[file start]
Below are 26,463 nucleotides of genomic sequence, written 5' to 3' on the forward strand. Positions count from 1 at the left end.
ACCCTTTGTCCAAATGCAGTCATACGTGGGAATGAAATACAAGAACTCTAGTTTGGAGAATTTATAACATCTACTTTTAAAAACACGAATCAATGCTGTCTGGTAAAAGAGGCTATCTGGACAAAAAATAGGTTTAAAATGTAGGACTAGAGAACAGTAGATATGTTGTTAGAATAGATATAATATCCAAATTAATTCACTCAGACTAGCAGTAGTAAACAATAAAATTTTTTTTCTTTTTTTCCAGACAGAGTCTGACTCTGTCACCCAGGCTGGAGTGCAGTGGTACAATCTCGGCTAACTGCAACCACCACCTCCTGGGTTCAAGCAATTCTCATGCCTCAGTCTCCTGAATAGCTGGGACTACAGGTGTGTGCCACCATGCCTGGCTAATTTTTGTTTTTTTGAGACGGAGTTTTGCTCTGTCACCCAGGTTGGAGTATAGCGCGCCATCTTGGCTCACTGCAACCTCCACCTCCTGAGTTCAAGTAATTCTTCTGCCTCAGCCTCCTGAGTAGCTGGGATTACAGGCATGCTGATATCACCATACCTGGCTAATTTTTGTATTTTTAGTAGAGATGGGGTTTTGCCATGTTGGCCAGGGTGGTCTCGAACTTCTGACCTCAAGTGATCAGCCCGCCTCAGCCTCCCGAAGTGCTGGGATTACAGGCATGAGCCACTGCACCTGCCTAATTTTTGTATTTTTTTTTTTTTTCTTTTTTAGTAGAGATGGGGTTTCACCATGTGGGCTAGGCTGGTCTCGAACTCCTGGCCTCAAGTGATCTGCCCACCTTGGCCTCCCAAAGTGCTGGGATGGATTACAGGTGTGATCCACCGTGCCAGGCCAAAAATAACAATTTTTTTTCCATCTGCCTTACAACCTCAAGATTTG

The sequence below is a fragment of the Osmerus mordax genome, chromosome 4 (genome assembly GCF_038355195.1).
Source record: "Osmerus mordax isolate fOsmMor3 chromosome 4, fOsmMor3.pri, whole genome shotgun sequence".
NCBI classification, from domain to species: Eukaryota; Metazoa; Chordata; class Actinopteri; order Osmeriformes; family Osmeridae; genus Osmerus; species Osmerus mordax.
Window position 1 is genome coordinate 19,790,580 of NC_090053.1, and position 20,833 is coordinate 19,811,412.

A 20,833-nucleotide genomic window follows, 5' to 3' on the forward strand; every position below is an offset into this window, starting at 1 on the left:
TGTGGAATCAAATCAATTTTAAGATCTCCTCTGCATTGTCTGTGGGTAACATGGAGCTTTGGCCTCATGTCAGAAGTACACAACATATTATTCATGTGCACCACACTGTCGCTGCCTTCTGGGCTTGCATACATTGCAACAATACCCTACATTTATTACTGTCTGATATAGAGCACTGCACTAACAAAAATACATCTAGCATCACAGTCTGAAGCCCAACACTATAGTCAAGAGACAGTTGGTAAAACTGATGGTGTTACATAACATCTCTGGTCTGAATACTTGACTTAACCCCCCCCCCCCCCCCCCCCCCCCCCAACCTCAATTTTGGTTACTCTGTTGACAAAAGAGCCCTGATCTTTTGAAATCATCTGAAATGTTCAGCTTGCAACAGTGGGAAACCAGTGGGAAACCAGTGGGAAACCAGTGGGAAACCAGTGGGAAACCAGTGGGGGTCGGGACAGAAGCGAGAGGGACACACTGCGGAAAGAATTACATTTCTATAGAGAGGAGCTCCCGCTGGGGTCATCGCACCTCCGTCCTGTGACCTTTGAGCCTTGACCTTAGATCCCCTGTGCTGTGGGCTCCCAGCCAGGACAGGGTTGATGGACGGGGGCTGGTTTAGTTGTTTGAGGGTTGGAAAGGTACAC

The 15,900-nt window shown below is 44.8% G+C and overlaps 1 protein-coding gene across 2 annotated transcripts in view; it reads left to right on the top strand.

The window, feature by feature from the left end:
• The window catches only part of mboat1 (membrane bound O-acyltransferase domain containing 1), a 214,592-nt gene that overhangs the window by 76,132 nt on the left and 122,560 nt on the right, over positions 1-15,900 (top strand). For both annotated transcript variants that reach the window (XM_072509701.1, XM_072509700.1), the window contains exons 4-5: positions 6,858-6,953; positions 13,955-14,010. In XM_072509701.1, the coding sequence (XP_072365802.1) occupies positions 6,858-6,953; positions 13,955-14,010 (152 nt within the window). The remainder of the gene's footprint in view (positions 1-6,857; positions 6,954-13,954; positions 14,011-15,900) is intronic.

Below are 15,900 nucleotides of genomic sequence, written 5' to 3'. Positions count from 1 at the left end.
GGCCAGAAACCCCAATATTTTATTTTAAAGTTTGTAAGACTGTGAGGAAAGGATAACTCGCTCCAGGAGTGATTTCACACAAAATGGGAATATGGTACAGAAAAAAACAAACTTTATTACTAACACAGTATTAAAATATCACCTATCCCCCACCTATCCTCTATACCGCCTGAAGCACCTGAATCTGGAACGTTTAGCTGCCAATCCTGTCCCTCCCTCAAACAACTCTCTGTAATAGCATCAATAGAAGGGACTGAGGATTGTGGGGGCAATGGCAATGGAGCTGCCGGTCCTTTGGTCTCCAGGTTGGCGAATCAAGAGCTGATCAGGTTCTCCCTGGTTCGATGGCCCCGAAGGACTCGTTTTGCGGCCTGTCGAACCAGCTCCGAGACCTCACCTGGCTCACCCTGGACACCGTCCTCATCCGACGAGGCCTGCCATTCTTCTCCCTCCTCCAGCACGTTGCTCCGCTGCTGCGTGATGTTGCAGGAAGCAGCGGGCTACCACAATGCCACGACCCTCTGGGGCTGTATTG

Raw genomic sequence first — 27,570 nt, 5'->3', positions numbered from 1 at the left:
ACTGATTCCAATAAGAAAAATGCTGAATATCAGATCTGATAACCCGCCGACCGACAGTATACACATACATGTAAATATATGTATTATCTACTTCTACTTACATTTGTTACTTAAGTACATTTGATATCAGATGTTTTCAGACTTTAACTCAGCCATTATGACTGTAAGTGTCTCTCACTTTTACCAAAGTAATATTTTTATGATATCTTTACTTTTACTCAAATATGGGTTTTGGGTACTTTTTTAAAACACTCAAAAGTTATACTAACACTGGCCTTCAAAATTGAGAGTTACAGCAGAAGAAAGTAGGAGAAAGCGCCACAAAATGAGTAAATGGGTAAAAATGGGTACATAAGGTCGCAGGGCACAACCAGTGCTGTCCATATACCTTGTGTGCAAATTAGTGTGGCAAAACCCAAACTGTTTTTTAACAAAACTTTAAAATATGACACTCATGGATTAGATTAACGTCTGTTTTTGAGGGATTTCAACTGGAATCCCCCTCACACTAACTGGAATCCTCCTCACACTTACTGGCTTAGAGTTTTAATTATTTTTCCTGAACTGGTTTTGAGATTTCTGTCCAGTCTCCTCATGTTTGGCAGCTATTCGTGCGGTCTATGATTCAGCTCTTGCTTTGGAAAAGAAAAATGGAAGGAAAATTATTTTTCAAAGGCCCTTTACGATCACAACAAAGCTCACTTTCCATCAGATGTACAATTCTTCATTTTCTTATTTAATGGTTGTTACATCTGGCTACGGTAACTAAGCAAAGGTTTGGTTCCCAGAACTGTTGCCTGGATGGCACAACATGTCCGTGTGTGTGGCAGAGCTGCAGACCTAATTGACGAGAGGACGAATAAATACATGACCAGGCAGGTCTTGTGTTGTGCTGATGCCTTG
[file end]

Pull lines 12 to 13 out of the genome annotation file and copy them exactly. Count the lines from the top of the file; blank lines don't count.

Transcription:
Below are 15,900 nucleotides of genomic sequence, written 5' to 3'. Positions count from 1 at the left end.
GGCCAGAAACCCCAATATTTTATTTTAAAGTTTGTAAGACTGTGAGGAAAGGATAACTCGCTCCAGGAGTGATTTCACACAAAATGGGAATATGGTACAGAAAAAAACAAACTTTATTACTAACACAGTATTAAAATATCACCTATCCCCCACCTATCCTCTATACCGCCTGAAGCACCTGAATCTGGAACGTTTAGCTGCCAATCCTGTCCCTCCCTCAAACAACTCTCTGTAATAGCATCAATAGAAGGGACTGAGGATTGTGGGGGCAATGGCAATGGAGCTGCCGGTCCTTTGGTCTCCAGGTTGGCGAATCAAGAGCTGATCAGGTTCTCCCTGGTTCGATGGCCCCGAAGGACTCGTTTTGCGGCCTGTCGAACCAGCTCCGAGACCTCACCTGGCTCACCCTGGACACCGTCCTCATCCGACGAGGCCTGCCATTCTTCTCCCTCCTCCAGCACGTTGCTCCGCTGCTGCGTGATGTTGCAGGAAGCAGCGGGCTACCACAATGCCACGACCCTCTGGGGCTGTATTG